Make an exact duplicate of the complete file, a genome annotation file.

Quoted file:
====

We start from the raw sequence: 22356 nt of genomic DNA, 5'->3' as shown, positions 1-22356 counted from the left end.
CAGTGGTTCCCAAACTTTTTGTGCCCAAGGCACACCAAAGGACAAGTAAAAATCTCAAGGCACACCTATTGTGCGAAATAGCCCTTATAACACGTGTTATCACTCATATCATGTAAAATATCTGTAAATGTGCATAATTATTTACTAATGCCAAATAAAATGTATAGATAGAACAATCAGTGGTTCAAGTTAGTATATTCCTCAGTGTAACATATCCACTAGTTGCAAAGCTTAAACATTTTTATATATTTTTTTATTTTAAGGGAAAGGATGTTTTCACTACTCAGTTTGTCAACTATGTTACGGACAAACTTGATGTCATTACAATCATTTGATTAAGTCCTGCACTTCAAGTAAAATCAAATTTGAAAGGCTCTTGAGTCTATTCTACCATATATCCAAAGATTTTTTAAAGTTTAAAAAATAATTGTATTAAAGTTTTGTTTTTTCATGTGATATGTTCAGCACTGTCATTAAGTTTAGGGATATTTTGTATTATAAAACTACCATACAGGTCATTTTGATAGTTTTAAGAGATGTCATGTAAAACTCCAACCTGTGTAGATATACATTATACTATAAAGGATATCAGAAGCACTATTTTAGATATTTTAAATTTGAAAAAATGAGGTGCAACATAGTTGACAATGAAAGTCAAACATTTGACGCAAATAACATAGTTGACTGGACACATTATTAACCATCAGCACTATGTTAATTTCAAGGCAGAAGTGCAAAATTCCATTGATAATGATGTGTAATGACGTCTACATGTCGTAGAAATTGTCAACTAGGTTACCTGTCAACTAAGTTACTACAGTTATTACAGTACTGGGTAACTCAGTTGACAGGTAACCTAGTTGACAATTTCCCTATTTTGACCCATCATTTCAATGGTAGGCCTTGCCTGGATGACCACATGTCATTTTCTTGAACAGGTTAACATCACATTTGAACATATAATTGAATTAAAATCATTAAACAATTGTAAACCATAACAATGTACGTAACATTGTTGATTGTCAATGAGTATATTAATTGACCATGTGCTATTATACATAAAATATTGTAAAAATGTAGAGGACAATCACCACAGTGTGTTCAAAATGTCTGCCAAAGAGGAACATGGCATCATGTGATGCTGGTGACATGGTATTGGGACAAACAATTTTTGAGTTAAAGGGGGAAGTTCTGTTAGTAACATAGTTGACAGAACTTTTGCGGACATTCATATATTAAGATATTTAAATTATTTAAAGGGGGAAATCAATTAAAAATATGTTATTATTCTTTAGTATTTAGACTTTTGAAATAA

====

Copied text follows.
We start from the raw sequence: 22356 nt of genomic DNA, 5'->3' as shown, positions 1-22356 counted from the left end.
CAGTGGTTCCCAAACTTTTTGTGCCCAAGGCACACCAAAGGACAAGTAAAAATCTCAAGGCACACCTATTGTGCGAAATAGCCCTTATAACACGTGTTATCACTCATATCATGTAAAATATCTGTAAATGTGCATAATTATTTACTAATGCCAAATAAAATGTATAGATAGAACAATCAGTGGTTCAAGTTAGTATATTCCTCAGTGTAACATATCCACTAGTTGCAAAGCTTAAACATTTTTATATATTTTTTTATTTTAAGGGAAAGGATGTTTTCACTACTCAGTTTGTCAACTATGTTACGGACAAACTTGATGTCATTACAATCATTTGATTAAGTCCTGCACTTCAAGTAAAATCAAATTTGAAAGGCTCTTGAGTCTATTCTACCATATATCCAAAGATTTTTTAAAGTTTAAAAAATAATTGTATTAAAGTTTTGTTTTTTCATGTGATATGTTCAGCACTGTCATTAAGTTTAGGGATATTTTGTATTATAAAACTACCATACAGGTCATTTTGATAGTTTTAAGAGATGTCATGTAAAACTCCAACCTGTGTAGATATACATTATACTATAAAGGATATCAGAAGCACTATTTTAGATATTTTAAATTTGAAAAAATGAGGTGCAACATAGTTGACAATGAAAGTCAAACATTTGACGCAAATAACATAGTTGACTGGACACATTATTAACCATCAGCACTATGTTAATTTCAAGGCAGAAGTGCAAAATTCCATTGATAATGATGTGTAATGACGTCTACATGTCGTAGAAATTGTCAACTAGGTTACCTGTCAACTAAGTTACTACAGTTATTACAGTACTGGGTAACTCAGTTGACAGGTAACCTAGTTGACAATTTCCCTATTTTGACCCATCATTTCAATGGTAGGCCTTGCCTGGATGACCACATGTCATTTTCTTGAACAGGTTAACATCACATTTGAACATATAATTGAATTAAAATCATTAAACAATTGTAAACCATAACAATGTACGTAACATTGTTGATTGTCAATGAGTATATTAATTGACCATGTGCTATTATACATAAAATATTGTAAAAATGTAGAGGACAATCACCACAGTGTGTTCAAAATGTCTGCCAAAGAGGAACATGGCATCATGTGATGCTGGTGACATGGTATTGGGACAAACAATTTTTGAGTTAAAGGGGGAAGTTCTGTTAGTAACATAGTTGACAGAACTTTTGCGGACATTCATATATTAAGATATTTAAATTATTTAAAGGGGGAAATCAATTAAAAATATGTTATTATTCTTTAGTATTTAGACTTTTGAAATAA